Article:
That hopey-changey thing took a kick in the gonads yesterday as America gave Obama a monster drubbing at the November mid-terms. He had perhaps picked the worst time ever to try to turn the USA from a tenaciously independent conglomeration of self-sufficient wealth generators into a jaded European-style Welfare Republic. But it's not just Medicare that's angering the septics; it's the whole QE Ferdy and Freddy Chinese goods derivatives trillions and tax thing that's putting the needle in. When a septic feels his way of life is threatened, he stocks his larder with bacon, beans and cheez whizz and buys a gun. Right now, a record number of guns are being sold. 


Wall Street and Washington have failed Springfield, and what's worse Springfield's going to have to bear increased taxes for about a hundred years to pay for it. And, to use the vernacular, they're pissed.


Andrew Neil's tour de horizon of the Tea Parties earlier this week confirmed that it's Tea Parties plural, a protest movement agglomerating at local level, self-defining, but with one tremendous and simple unifying tenet - that Big State America must be stopped in its tracks. And Amen to that.    

Tuesday, 2 November 2010

Friend of Dorothy to be Canon

There were many young hearts smitten with the charms of Veronica Ball in Ipswich many years ago; the fact that her father was an ordained clergyman in the Church of England but that she attended the RC Convent School added a sort of ecumenical charm. It was surely therefore someone high in administration in the realm of Royal Peculiars with a sense of humour who elevated her father to be a Canon of Westminster, to London's gain and Ipswich's loss. 


Now the East Anglian Daily Times announces that Canon Hampel is to be translated from St Edmundsbury to St Pauls cathedral. The paper makes no mention of a daughter, yet alone a wife, but in a curious selection of little encomiums from colleagues includes the gems "I know he will flourish in this role in the centre of London, particularly with the opportunities that the Olympics and other ceremonial events will offer." and "He will be very much missed at St Edmundsbury Cathedral for his thoughtfulness and kindness, his love of film and Dorothy L Sayers, and his liturgical talent."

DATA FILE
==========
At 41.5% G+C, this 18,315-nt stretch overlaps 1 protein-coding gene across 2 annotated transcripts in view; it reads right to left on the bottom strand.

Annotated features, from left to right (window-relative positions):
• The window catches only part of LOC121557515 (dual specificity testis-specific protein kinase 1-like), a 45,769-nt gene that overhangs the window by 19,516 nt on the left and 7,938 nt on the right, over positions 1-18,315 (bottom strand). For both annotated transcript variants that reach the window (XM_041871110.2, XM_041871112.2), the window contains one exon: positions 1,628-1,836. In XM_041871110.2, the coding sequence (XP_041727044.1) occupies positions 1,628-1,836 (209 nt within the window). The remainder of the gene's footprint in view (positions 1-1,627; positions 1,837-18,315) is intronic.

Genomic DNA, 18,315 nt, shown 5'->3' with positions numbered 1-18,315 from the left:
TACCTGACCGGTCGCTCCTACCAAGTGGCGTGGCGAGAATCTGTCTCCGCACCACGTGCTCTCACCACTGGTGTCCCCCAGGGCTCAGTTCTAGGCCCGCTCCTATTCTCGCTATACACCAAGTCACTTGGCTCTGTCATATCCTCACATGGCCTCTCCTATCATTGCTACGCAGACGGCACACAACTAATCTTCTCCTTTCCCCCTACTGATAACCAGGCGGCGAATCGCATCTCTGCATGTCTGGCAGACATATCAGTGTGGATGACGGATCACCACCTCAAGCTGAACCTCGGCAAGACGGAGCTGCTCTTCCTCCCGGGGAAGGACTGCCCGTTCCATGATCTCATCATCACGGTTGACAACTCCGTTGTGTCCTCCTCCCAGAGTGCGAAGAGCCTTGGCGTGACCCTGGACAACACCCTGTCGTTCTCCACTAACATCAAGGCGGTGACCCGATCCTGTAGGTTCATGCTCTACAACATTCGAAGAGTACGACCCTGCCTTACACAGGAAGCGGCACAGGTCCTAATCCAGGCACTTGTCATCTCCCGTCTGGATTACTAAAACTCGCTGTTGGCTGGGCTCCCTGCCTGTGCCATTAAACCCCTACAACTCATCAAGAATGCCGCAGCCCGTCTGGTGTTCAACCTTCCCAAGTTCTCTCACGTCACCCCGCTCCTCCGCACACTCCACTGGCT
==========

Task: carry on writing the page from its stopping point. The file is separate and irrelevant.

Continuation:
One suspects that a sort of code is being used here, but one impenetrable to anyone for whom Crockfords isn't bedtime reading. 

Monday, 1 November 2010

PETN and Lead Azide

That explosive 'sniffers' at East Midlands failed to detect either of these substances is deeply worrying. Both are not only widely used and commercially available substances, they are a proven combination and used in every electric det in the world. Lead Azide ignites rapidly from a small electric charge through a wire filament, and the heat sets off the PETN. This in turn usually sets off a larger quantity of more stable explosive such as Gelignite, but it's the high VOD (velocity of detonation) of the PETN that gives the 'kick' to the main charge. It's also widely used in det cord - a plastic covered 'rope' of PETN that looks like washing line, handy by itself for felling small trees and the like and often initiated by poking a length of slow fuse in the end. The thought that PETN can fly about the world undetected by sniffers fills me with dread. If you've ever banged-off an electric det, a little aluminium tube the diameter of a ciggie holding half a teaspoon of PETN, you'll know the danger. 


C'mon boffins. This is urgent. 
(Um, in case you're wondering I trained and qualified quite legitimately in this sort of stuff as a sort of early career cul-de-sac)

Labour's Institutional Corruption

It comes as no surprise to me that the UK has slipped to number 20 in Transparency International's annual corruption league; thirteen years of Labour have left the entire public sector institutionally corrupt, and until we return to the rigour of true meritocracy we will be burdened with Labour's failed social experiments. 


If I should, God preserve, have to enter hospital for surgery it would be nice to know that my surgeon has been appointed for his surgical skills, and not because he ticked the box for the NHS' quota of Tamils. It would be nice to know that my taxes are paying for the most capable police officers, and not those that just help the Commissioner meet his breasts quota. For to appoint second and third rate people and reject first rate people is actually nothing more than institutional corruption, and MPs have been amongst the worst offenders, corruptly employing and appointing family members, enabling their kin to get their snouts in the public trough at the expense of the truly capable. MPs would squeal like pigs if their bar manager told them "Yes, I know the new beer's a bit weak, even sour, and has gone up in price, and by no means the best we can get for the money, but it's brewed by my brother-in-law" yet this is exactly what they're telling the rest of us.  


And Labour have extended this across the public sector, to benefit not their families but their cohort of voters.  "Yes, I know the new surgeon's a bit slapdash, clumsy even, and can't find his way around the abdomen, and was by no means the best qualified candidate, but he's a Derg, you know, and we haven't got any of those on the payroll yet". Make no mistake; Labour's duty of 'equality' of outcomes is nothing more than quota filling, and quota filling is nothing more than electoral corruption; vile, stinking, malodorous filthy gerrymandering corruption. 


Until we return this nation to one in which fairness and equity reign, where merit alone, blind of colour, creed, class or sex, is the sole determinant of the benison of employment at the taxpayer's expense, we will languish amongst the corrupt nations of the world.